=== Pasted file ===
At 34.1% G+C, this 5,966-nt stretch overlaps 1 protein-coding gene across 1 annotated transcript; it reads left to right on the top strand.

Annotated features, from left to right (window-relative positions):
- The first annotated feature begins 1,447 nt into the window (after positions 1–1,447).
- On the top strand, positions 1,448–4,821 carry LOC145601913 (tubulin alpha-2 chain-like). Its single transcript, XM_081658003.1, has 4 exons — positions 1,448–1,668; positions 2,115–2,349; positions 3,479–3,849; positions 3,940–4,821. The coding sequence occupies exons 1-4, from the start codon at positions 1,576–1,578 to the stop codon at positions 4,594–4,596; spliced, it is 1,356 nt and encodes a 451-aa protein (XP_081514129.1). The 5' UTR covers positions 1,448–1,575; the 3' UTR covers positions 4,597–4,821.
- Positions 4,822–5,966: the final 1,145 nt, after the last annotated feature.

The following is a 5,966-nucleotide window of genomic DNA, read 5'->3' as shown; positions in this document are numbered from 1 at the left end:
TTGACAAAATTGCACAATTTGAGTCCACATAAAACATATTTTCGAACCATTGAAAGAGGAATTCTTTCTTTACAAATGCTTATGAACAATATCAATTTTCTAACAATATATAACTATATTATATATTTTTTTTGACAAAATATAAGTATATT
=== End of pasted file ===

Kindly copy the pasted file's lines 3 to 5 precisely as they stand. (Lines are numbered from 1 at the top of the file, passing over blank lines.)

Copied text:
- The first annotated feature begins 1,447 nt into the window (after positions 1–1,447).
- On the top strand, positions 1,448–4,821 carry LOC145601913 (tubulin alpha-2 chain-like). Its single transcript, XM_081658003.1, has 4 exons — positions 1,448–1,668; positions 2,115–2,349; positions 3,479–3,849; positions 3,940–4,821. The coding sequence occupies exons 1-4, from the start codon at positions 1,576–1,578 to the stop codon at positions 4,594–4,596; spliced, it is 1,356 nt and encodes a 451-aa protein (XP_081514129.1). The 5' UTR covers positions 1,448–1,575; the 3' UTR covers positions 4,597–4,821.
- Positions 4,822–5,966: the final 1,145 nt, after the last annotated feature.